Several weeks ago, guest writer and Mennonite Heritage Village board member Rudy Friesen wrote about his experiences speaking at a conference in Ukraine. This week Rudy shares additional experiences from the same trip.
“While in Ukraine Olga Rubel, translator and local Friends of the Mennonite Centre in Ukraine (FOMCU) staff member and I met with Maxim Ostapenko, General Director of the Khortytsia National Preserve on the Island of Khortytsia, and two of his assistants.
“By way of background, Khortytsia Island is approximately 12 kilometers long by an average of 3 kilometers wide, with a total area of about 2,360 hectares. It has a long history of human occupation. It was the location of the Zaporozhian Cossacks’ Sich or fortress until 1775 when Catherine the Great had it destroyed. When the first Mennonites established the Chortitza Colony in 1789, one of the villages, called Insel Chortitza, was located along its north shore. In 1916 the entire island, owned by the Mennonite community, was sold to the City of Alexandrovsk (now Zaporizhye). It was agreed that the villagers would be able to buy back their individual farmyards, but the City reneged and the village of Insel Chortitza ceased to exist by the following year, once the villagers had relocated to other Mennonite villages.
“Today the island is a natural preserve with a status near to a national park. It has numerous recreational facilities and institutions. The most popular tourist facility on the island is the Cossack Museum, which is really like a regional museum interpreting the history of the island. Through the efforts of Ostapenko and his staff, tourist visits to the island have increased from approximately 100,000 in 2005 to 250,000 annually. Larissa Goryachava, Manager of the Intourist guides in Zaporizhye, indicated that last year the Khortytsia National Preserve was recognized for being the second most visited museum facility in Ukraine, second only to Pechersk Lavra Monastery and Museum in Kiev, which is really a collection of museums and a 1000-year-old monastery.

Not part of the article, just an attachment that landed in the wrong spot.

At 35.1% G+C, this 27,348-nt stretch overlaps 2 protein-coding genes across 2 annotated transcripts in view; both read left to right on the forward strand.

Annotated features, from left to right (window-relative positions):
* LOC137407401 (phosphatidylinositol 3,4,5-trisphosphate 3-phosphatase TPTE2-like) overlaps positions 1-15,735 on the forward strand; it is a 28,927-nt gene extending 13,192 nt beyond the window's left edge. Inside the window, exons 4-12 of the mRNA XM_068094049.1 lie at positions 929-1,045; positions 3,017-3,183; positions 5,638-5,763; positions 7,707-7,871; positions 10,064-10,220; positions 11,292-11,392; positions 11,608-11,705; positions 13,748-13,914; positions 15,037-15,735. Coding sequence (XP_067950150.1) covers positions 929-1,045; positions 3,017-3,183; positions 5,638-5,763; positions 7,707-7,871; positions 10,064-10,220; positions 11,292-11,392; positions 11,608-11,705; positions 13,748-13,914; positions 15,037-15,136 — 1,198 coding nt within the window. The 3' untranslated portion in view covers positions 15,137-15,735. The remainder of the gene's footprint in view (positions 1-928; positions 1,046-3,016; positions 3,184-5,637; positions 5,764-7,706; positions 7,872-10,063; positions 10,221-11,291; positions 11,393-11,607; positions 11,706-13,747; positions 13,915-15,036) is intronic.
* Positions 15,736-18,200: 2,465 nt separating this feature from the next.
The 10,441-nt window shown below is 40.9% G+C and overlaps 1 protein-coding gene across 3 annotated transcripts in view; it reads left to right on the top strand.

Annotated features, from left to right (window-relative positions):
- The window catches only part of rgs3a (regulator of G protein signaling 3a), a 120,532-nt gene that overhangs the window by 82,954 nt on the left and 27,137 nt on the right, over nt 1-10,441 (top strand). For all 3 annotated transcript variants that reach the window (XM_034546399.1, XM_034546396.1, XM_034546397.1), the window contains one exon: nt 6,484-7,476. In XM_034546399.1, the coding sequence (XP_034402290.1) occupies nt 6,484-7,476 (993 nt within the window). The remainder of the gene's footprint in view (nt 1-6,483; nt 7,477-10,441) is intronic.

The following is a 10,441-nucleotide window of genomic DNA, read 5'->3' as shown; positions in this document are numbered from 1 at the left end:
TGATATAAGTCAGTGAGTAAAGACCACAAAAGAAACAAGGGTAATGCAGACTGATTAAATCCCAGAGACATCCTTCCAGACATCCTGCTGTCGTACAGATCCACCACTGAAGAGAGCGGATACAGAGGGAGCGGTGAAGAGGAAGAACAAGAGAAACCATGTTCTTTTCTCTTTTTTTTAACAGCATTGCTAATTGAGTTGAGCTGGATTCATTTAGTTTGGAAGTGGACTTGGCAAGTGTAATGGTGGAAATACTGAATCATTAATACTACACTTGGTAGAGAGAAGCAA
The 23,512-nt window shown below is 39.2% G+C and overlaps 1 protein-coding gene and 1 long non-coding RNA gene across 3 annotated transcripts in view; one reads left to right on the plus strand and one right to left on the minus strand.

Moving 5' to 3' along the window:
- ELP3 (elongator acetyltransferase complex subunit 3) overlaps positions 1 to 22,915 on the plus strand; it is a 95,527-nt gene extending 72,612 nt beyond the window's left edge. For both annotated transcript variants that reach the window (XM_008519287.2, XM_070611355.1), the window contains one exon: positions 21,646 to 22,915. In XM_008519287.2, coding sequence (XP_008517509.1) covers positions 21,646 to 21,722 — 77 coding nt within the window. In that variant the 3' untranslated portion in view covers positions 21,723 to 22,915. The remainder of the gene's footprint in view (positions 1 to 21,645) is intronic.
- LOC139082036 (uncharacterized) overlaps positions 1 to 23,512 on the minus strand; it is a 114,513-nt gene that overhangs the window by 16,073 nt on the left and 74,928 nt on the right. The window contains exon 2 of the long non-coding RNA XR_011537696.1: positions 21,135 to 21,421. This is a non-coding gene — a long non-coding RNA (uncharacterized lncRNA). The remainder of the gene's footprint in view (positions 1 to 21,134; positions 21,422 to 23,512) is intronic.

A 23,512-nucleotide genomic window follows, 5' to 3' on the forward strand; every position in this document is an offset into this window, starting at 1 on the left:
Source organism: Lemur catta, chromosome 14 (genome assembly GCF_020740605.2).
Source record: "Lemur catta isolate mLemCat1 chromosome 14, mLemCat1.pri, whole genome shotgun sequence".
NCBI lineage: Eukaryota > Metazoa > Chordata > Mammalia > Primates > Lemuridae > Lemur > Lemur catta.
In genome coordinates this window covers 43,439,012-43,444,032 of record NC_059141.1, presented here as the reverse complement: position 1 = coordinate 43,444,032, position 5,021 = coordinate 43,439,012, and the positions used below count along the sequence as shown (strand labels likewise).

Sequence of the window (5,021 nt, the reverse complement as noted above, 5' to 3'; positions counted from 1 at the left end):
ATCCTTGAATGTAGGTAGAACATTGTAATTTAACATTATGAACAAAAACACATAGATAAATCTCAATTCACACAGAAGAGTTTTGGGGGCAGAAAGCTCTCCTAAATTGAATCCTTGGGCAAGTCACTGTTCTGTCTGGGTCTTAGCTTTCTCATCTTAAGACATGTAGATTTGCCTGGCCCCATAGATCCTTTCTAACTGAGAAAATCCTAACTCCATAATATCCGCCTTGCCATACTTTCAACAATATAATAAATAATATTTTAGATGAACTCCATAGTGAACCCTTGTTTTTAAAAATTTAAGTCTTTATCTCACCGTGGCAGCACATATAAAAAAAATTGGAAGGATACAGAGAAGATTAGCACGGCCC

“Before the construction of the Dneproges hydroelectric dam north of the island, completed in 1932, major rapids caused many shipwrecks. (The literal translation of Zaporizhye is ‘beyond the rapids.’). As a diver, Ostapenko has discovered a number of wrecked ships at the bottom of the Dnieper River. He has had them raised, and they are now on display at the museum.
“The island also has some very important Mennonite connections. The village cemetery is still functioning and has the largest collection of Mennonite gravestones of any cemetery that I am aware of in Ukraine. My book (Building on the Past, Mennonite Architecture, Landscape and Settlements in Russia/Ukraine – Raduga Publications) lists 36 gravestones, with several of them identifying both husband and wife. Ostapenko and his staff were instrumental in having this cemetery designated as a historic monument.
“It should also be of interest to supporters of MHV that the Hoeppner monument, now on MHV grounds, was originally erected on the island in honour of one of the two delegates sent to southern Russia to seek land for settlement. Ostapenko plans to have a replica made and placed at the original location.
“But the most important part of his plan is to save the one remaining Mennonite house, the Gerhard Janzen house built in 1914 (see page 136 in my book). He wants to have it designated as a historic monument, then restore it, complete with attached barn and surrounding farmyard, and then establish a Mennonite museum in it. He will then include it in the island tours.”
While MHV is not in a position to provide financial support for this endeavour, we are interested in encouraging and keeping abreast of the development of this significant Mennonite artifact and its stories. Surely our strength as a world-class museum can only be enhanced by collaboration with other related museums.